It is easy to imagine the excitement that pervaded the neurological world in the late 1920's and early 1930's when Berger's first descriptions of the electro- encephalogram appeared. Berger was not the first to discover that changes in electric potential can be recorded from the surface of the head, but it was he who first systematized the method, and it was he who first proposed that explanatory correlations might be found between the electroencephalogram, brain processes, and behavioral states. An explosion of activity quickly fol- lowed: studies were made of the brain waves in virtually every conceivable behavioral state, ranging from normal human subjects to those with major psychoses or with epilepsy, to state changes such as the sleep-wakefulness transition. There evolved from this the discipline of Clinical Electroencepha- lography which rapidly took a valued place in clinical neurology and neuro- surgery. Moreover, use of the method in experimental animals led to a further understanding of such state changes as attention-inattention, arousal, and sleep and wakefulness.
The evoked potential method, derived from electro- encephalography, was used in neurophysiological research to construct pre- cise maps of the projection of sensory systems upon the neocortex. These maps still form the initial guides to studies of the cortical mechanisms in sensation and perception. The use of the event-related potential paradigm has proved useful in studies of the brain mechanisms of some cognitive functions of the brain.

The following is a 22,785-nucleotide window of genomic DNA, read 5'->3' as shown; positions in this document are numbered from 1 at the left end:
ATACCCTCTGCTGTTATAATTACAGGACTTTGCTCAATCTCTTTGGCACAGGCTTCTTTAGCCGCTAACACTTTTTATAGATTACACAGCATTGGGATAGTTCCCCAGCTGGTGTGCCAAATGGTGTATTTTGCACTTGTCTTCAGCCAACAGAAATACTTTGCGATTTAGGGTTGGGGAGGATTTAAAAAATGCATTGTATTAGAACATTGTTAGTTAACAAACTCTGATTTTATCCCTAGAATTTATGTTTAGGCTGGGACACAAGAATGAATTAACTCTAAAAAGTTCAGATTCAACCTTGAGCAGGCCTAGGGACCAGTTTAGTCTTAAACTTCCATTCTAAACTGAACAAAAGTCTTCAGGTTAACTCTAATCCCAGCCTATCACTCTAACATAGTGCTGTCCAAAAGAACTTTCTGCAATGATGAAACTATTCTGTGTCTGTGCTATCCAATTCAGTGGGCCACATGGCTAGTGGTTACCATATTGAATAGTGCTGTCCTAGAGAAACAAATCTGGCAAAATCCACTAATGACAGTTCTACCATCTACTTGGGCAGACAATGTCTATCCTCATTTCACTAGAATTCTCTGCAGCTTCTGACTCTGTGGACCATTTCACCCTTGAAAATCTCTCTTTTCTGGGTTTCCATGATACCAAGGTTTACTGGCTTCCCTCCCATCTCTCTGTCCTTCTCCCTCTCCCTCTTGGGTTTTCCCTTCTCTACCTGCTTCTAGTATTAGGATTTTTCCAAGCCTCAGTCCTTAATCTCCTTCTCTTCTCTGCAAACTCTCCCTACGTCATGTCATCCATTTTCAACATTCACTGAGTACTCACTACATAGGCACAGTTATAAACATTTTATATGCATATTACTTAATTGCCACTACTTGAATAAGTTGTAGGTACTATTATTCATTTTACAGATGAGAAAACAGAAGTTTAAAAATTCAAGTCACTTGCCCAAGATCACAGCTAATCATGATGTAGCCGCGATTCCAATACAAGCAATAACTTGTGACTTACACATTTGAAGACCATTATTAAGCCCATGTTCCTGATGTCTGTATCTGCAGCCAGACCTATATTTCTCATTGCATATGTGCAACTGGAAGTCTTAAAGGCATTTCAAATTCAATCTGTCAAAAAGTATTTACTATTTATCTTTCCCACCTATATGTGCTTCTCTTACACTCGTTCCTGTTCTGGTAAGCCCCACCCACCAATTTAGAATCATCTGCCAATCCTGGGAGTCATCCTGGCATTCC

to Induced Rhythms: A Widespread, Heterogeneous Class of Oscillations.- Oscillations in the Striate Cortex.- 1 Mechanisms Underlying the Generation of Neuronal Oscillations in Cat Visual Cortex.- 2 Stimulus-Specific Synchronizations in Cat Visual Cortex: Multiple Microelectrode and Correlation Studies from Several Cortical Areas.- Cortical Rhythms, Ongoing (EEG) and Induced (ERPs).- 3 The Rhythmic Slow Activity (Theta) of the Limbic Cortex: An Oscillation in Search of a Function.- 4 Is There any Message Hidden in the Human EEG?.- 5 Event-Related Synchronization and Desynchronization of Alpha and Beta Waves in a Cognitive Task.- 6 Magnetoencephalographic Evidence for Induced Rhythms.- 7 Rostrocaudal Scan in Human Brain: A Global Characteristic of the 40-Hz Response During Sensory Input.- 8 Evoked Potentials: Ensembles of Brain Induced Rhythmicities in the Alpha, Theta and Gamma Ranges.- 9 Predictions on Neocortical Dynamics Derived from Studies in Paleocortex.- 10 A Comparison of Certain Gamma Band (40-HZ) Brain Rhythms in Cat and Man.- 11 Human Visual Evoked Potentials: Induced Rhythms or Separable Components?.- Thalamic Oscillations.- 12 Network Properties of the Thalamic Clock: Role of Oscillatory Behavior in Mood Disorders.- 13 Mesopontine Cholinergic Systems Suppress Slow Rhythms and Induce Fast Oscillations in Thalamocortical Circuits.- 14 Oscillations in CNS Neurons: A Possible Role for Cortical Interneurons in the Generation of 40-Hz Oscillations.- Cellular and Subcellular Mechanisms Based on Invertebrate and Simple Systems.- 15 Modification of Oscillator Function by Electrical Coupling to Nonoscillatory Neurons.- 16 Biological Timing: Circadian Oscillations, Cell Division, and Pulsatile Secretion.- 17 Comparison of Electrical Oscillations in Neurons with Induced or Spontaneous Cellular Rhythms due to Biochemical Regulation.- 18 Signal Functions of Brain Electrical Rhythms and their Modulation by External Electromagnetic Fields.- Theories and Models.- 19 Inhibitory Interneurons can Rapidly Phase-Lock Neural Populations.- 20 The Problem of Neural Integration: Induced Rhythms and Short-Term Correlations.- 21 Flexible Linking of Visual Features by Stimulus-Related Synchronizations of Model Neurons.- 22 Synergetics of the Brain: An Outline of Some Basic Ideas.- Epilogue.- Brain Natural Frequencies are Causal Factors for Resonances and Induced Rhythms.
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